DHS: ‘Soft’ controls led to overpayments

DHS commissioner testifies before lawmakers.
State Human Services Commissioner Jodi Harpstead testifies before lawmakers about what she has learned in her first 90 days and her plans going forward on Monday. The embattled state agency has come under fire for recent breakdowns in regulatory oversight.
Glen Stubbe | Star Tribune via AP

Updated: 3:16 p.m.

The head of Minnesota’s Department of Human Services said “soft” internal controls in the agency led to more than $100 million in payment issues dating back decades, but she said has a plan to get the agency on track.

Commissioner Jodi Harpstead told a House committee Monday that she's working to tighten internal controls within the agency so that payment decisions are made and signed off on by the correct people within the massive department, which employs roughly 7,300 people.

"We have a high capacity department that I would describe as soft around the edges,” Harpstead said. “We need to sharpen soft interdepartmental process controls to be sure that payment services decisions are signed and documented by the right people.”

Harpstead, who has been on the job for 90 days, was laying out her plan to turn the agency around to members of the House health and human services committee. She said she's also created a new independent advisory council to DHS, which will include Bill George, former head of medical device manufacturer Medtronic.

She also pushed back on the notion that the agency is in “chaos” and “crisis,” despite a string of news stories starting over the summer, when former DHS Commissioner Tony Lourey suddenly resigned. Since then, a number of other top officials in the agency have also left, and it was revealed missteps by staff led to some overpayments.

But Harpstead said they represent 0.1 percent of the total payments the department made for services during that time. DHS has a budget of $18 billion every two years and serves more than 1 million Minnesotans, including low-income families on welfare, the elderly, people living with disabilities and struggling with mental health and substance abuse.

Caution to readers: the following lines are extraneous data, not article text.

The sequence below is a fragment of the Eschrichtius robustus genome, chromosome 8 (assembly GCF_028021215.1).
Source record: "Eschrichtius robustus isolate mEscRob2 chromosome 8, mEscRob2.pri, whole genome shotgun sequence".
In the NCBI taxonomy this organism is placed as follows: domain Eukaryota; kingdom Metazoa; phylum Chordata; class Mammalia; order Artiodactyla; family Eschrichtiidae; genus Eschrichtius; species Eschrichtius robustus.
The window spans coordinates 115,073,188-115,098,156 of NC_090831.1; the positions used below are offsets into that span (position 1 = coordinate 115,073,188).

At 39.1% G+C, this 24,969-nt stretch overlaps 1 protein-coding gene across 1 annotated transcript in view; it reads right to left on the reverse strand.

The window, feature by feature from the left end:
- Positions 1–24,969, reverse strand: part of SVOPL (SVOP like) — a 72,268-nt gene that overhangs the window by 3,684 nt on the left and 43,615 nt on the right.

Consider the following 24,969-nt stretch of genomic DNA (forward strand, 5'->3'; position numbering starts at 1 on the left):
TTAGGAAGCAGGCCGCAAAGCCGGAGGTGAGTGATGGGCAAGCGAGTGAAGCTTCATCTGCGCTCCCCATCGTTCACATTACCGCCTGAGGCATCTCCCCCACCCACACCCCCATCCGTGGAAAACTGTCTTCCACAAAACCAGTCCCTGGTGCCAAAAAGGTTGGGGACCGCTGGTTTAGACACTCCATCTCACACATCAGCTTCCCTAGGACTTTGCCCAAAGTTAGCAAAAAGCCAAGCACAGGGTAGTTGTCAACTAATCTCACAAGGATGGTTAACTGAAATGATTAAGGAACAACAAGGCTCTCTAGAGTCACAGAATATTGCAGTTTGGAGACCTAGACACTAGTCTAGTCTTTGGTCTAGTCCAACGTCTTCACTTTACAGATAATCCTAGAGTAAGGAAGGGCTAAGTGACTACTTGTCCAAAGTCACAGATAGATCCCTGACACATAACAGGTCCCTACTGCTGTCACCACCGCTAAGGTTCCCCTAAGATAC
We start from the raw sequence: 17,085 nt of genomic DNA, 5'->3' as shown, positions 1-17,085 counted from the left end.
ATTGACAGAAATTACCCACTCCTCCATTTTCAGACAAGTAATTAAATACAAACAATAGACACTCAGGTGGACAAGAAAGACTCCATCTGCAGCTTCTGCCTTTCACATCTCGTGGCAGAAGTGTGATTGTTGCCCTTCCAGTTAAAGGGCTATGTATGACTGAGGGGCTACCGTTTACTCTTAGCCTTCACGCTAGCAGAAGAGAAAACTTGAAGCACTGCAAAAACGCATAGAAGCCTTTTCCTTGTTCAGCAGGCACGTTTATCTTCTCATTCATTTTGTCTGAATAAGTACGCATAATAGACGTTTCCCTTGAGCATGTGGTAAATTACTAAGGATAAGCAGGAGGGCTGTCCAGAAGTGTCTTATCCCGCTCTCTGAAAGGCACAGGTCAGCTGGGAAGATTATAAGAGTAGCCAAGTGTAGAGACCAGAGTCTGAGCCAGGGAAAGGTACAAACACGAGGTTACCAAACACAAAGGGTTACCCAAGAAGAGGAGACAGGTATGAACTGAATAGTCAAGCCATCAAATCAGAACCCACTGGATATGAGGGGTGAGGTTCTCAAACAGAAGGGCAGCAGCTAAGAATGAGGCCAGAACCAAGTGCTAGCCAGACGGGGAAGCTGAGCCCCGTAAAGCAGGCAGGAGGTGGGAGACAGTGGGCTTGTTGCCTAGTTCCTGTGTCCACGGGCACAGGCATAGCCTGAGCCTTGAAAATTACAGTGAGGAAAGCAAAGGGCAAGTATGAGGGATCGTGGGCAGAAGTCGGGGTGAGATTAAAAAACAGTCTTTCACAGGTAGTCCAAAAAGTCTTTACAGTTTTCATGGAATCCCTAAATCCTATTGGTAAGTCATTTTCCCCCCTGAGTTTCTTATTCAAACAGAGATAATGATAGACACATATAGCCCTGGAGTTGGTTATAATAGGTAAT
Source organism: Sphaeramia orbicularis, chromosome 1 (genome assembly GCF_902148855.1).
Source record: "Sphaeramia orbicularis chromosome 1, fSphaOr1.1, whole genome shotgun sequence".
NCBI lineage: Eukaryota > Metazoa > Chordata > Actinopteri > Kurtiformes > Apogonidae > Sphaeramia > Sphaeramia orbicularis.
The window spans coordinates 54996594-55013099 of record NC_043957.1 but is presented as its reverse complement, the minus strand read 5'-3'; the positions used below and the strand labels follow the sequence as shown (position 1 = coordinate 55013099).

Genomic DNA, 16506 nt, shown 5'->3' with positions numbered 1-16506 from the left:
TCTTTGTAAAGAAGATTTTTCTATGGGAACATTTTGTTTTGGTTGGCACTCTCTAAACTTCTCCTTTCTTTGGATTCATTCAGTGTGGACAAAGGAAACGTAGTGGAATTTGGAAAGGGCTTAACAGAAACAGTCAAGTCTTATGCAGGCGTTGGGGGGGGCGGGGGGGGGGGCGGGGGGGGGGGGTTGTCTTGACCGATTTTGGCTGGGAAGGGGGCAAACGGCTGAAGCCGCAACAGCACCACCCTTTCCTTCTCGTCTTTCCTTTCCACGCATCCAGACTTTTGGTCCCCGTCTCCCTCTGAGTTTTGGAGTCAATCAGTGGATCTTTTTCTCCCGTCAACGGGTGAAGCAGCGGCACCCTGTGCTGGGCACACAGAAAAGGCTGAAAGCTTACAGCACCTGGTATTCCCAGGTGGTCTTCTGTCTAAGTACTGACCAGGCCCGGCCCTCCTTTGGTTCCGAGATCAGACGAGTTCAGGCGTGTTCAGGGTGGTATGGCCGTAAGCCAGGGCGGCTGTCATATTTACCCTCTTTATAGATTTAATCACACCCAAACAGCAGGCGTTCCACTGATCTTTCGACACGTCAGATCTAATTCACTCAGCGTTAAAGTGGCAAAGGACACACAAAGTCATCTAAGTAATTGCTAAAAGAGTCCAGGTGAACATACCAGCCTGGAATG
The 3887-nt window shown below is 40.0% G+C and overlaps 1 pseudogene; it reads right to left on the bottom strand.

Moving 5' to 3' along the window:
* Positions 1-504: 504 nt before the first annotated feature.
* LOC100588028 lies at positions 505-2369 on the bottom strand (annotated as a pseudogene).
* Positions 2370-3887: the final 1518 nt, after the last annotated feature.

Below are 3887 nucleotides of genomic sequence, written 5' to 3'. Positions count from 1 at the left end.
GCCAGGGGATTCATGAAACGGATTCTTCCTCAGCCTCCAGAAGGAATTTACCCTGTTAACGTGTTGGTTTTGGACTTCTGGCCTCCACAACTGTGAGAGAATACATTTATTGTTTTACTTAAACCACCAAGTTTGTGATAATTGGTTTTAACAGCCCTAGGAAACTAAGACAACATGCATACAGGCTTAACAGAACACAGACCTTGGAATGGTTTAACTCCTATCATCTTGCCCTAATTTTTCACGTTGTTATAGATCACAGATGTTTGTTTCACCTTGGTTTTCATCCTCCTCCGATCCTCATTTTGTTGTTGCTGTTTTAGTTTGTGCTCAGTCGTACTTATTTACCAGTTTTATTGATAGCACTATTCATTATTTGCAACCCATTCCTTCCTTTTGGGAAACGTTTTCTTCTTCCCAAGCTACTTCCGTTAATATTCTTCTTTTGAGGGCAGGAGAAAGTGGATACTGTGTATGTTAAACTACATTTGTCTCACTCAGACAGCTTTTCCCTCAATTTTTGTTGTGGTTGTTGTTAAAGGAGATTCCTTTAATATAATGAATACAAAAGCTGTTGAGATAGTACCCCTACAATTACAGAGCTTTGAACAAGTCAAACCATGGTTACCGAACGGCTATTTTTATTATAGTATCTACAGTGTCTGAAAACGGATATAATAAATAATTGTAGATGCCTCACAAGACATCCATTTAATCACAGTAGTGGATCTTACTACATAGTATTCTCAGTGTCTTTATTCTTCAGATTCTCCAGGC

“When we run billions of dollars of taxpayer money and every Minnesotan has an opinion about how that should be spent, we quickly become the department everyone loves to criticize,” she said. “Fair enough, we can live with that.”

The overpayments include $29 million to two state tribes for substance abuse treatments, as well as $8.8 million in funds to counties for substance abuse disorder treatments that were provided in facilities that were not eligible for federal matching funds.

The state expects the tribes and counties to help pay those funds back.

Rep. Nick Zerwas, R-Elk River, said the overpayments might be a small fraction of the department’s overall budget, but it’s a huge burden for the tribes and the counties.

"The tribes don't have the money. The county doesn't have the money,” he said. “The state is going to be left holding the bag at the end of the day."

To date, no payments have been made to the federal government, Harpstead said.

Prompted by the issues, lawmakers have been discussing for months a possible plan to break up the agency into several smaller ones to provide more oversight. DFL Gov. Tim Walz is expected to announce a possible plan later this week.

“If you’re going to have a job cutting down a tree, you should spend the bulk of your time sharpening the axe,” Walz said at a separate event Monday. “I think we have spent our time sharpening that axe right now, and now after today it will be time to start thinking about what that alignment looks like.”

Harpstead said she’s worried separate agencies would ultimately be more expensive to taxpayers, but she did signal support for breaking off the direct care and treatment parts of DHS, which includes the state’s metal health treatment hospitals, sex offender treatment and some nursing homes. Roughly two-thirds of the department’s employees work in that part of the agency.

“It’s the one part of the department to me has made any sense to think about,” she said.

During the hearing, Harpstead also revealed an investigation into former DHS Inspector General Carolyn Ham has recently been closed and no disciplinary action was taken. Ham, who leads a team designed to root out fraud in health care spending, has been on paid leave since March following a complaint.

Harpstead would not detail the complaint against her, but she said Ham will be returning to the department in a new role.

After the hearing, House Republicans said they were frustrated by a “lack of accountability” for problems that have cropped up in the agency. Rep. Anne Neu, R-North Branch, said Republicans want a complete “forensic” audit of the agency.

“We’re certainly concerned that there’s no accountability and no recommendations on what to change,” she said.

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